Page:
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Structure of the NLRP3 decamer bound to the cytokine release inhibitor CRID3.


Authors: Inga V Hochheiser, Michael Pilsl, Gregor Hagelueken, Jonas Moecking, Michael Marleaux, Rebecca Brinkschulte, Eicke Latz, Christoph Engel, Matthias Geyer

NLRP3 is an intracellular sensor protein that when activated by a broad spectrum of exogenous and endogenous stimuli leads to inflammasome formation and pyroptosis. The conformational states of NLRP3 and the way antagonistic small molecules act at the molecular level remain poorly understood. Here we report the cryo-electron microscopy structures of full-length human NLRP3 in its native form and complexed with the inhibitor CRID3 (also named MCC950). Inactive, ADP-bound NLRP3 is a decamer composed of homodimers of intertwined leucine-rich repeat (LRR) domains that assemble back-to-back as pentamers. The NACHT domain is located at the apical axis of this spherical structure. One pyrin domain dimer is in addition formed inside the LRR cage. Molecular contacts between the concave sites of two opposing LRR domains are mediated by an acidic loop that extends from an LRR transition segment. Binding of CRID3 considerably stabilizes the NACHT and LRR domains relative to each other. CRID3 binds into a cleft, connecting four subdomains of the NACHT with the transition LRR. Its central sulfonylurea group interacts with the Walker A motif of the NLRP3 nucleotide-binding domain and is sandwiched between two arginine residues, which explains the specificity of NLRP3 for this chemical entity. With the determination of the binding site of this key therapeutic agent, specific targeting of NLRP3 for the treatment of autoinflammatory and autoimmune diseases and rational drug optimization is within reach.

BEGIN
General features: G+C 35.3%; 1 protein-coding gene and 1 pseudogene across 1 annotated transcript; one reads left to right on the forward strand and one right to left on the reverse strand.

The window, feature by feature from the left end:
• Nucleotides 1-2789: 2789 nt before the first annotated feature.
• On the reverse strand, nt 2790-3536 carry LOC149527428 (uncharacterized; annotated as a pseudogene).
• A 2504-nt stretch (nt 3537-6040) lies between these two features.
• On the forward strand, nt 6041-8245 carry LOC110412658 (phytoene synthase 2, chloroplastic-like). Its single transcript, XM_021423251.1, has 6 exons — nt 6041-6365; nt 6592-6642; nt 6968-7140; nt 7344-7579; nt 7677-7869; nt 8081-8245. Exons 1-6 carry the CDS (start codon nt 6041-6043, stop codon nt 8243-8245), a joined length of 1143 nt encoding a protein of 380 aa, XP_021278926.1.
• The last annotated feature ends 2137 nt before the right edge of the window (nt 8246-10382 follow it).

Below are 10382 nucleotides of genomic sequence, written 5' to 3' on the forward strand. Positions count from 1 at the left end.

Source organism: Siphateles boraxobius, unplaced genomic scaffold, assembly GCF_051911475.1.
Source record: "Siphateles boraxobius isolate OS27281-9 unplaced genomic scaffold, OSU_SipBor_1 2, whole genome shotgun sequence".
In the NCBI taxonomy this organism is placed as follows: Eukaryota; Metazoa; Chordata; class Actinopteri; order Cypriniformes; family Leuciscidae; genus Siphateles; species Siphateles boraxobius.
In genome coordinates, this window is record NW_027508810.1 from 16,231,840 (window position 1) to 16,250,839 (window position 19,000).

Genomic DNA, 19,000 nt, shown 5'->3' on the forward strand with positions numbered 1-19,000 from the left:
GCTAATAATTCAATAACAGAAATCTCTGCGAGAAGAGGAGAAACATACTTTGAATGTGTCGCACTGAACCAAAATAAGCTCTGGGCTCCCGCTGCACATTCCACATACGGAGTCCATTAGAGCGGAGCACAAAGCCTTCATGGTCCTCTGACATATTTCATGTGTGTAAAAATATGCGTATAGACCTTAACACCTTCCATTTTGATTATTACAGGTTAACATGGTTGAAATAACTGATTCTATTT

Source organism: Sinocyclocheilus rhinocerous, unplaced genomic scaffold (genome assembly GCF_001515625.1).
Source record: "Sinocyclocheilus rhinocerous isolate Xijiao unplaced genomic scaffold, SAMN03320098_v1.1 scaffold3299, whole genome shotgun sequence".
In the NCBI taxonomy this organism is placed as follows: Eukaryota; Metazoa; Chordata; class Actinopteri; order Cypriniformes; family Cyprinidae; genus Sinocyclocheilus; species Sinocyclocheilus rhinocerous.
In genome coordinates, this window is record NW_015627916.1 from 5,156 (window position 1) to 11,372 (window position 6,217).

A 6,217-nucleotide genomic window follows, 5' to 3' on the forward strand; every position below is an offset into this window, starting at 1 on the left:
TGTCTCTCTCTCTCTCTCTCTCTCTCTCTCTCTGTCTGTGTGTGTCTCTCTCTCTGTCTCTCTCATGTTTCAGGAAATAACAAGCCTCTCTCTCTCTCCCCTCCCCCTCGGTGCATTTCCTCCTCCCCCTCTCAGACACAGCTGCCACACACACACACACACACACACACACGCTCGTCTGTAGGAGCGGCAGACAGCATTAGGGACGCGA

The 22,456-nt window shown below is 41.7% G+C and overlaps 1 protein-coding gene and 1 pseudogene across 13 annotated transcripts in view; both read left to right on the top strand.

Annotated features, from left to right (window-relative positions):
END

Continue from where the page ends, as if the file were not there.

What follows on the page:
© 2022. The Author(s), under exclusive licence to Springer Nature Limited.

PMID: 35114687

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